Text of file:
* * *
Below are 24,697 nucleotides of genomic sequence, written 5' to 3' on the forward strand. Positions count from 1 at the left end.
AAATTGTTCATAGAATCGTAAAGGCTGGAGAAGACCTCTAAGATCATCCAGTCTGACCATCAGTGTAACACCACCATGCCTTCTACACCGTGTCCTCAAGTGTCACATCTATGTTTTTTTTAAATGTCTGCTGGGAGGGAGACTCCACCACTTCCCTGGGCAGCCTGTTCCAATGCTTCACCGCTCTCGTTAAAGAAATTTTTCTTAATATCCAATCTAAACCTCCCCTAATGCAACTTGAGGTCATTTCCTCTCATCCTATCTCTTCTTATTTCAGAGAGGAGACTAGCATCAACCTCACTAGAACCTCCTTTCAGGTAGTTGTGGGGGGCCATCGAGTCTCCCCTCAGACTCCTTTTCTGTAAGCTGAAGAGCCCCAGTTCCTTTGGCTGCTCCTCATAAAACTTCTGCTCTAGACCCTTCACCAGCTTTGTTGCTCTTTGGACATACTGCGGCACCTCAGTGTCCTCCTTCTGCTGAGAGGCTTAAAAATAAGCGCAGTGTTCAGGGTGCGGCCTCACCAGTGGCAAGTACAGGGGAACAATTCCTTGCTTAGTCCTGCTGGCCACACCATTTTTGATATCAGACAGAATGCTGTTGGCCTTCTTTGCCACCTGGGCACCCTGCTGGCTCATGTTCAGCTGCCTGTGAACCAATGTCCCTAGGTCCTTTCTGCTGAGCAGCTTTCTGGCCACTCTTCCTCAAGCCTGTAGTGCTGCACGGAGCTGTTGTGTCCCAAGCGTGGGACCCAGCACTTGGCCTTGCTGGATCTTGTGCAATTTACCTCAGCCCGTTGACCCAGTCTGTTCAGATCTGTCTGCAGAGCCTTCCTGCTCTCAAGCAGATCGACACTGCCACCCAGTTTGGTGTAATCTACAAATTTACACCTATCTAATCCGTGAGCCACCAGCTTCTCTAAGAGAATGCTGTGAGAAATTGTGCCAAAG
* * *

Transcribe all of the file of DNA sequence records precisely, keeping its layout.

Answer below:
Below are 24,697 nucleotides of genomic sequence, written 5' to 3' on the forward strand. Positions count from 1 at the left end.
AAATTGTTCATAGAATCGTAAAGGCTGGAGAAGACCTCTAAGATCATCCAGTCTGACCATCAGTGTAACACCACCATGCCTTCTACACCGTGTCCTCAAGTGTCACATCTATGTTTTTTTTAAATGTCTGCTGGGAGGGAGACTCCACCACTTCCCTGGGCAGCCTGTTCCAATGCTTCACCGCTCTCGTTAAAGAAATTTTTCTTAATATCCAATCTAAACCTCCCCTAATGCAACTTGAGGTCATTTCCTCTCATCCTATCTCTTCTTATTTCAGAGAGGAGACTAGCATCAACCTCACTAGAACCTCCTTTCAGGTAGTTGTGGGGGGCCATCGAGTCTCCCCTCAGACTCCTTTTCTGTAAGCTGAAGAGCCCCAGTTCCTTTGGCTGCTCCTCATAAAACTTCTGCTCTAGACCCTTCACCAGCTTTGTTGCTCTTTGGACATACTGCGGCACCTCAGTGTCCTCCTTCTGCTGAGAGGCTTAAAAATAAGCGCAGTGTTCAGGGTGCGGCCTCACCAGTGGCAAGTACAGGGGAACAATTCCTTGCTTAGTCCTGCTGGCCACACCATTTTTGATATCAGACAGAATGCTGTTGGCCTTCTTTGCCACCTGGGCACCCTGCTGGCTCATGTTCAGCTGCCTGTGAACCAATGTCCCTAGGTCCTTTCTGCTGAGCAGCTTTCTGGCCACTCTTCCTCAAGCCTGTAGTGCTGCACGGAGCTGTTGTGTCCCAAGCGTGGGACCCAGCACTTGGCCTTGCTGGATCTTGTGCAATTTACCTCAGCCCGTTGACCCAGTCTGTTCAGATCTGTCTGCAGAGCCTTCCTGCTCTCAAGCAGATCGACACTGCCACCCAGTTTGGTGTAATCTACAAATTTACACCTATCTAATCCGTGAGCCACCAGCTTCTCTAAGAGAATGCTGTGAGAAATTGTGCCAAAG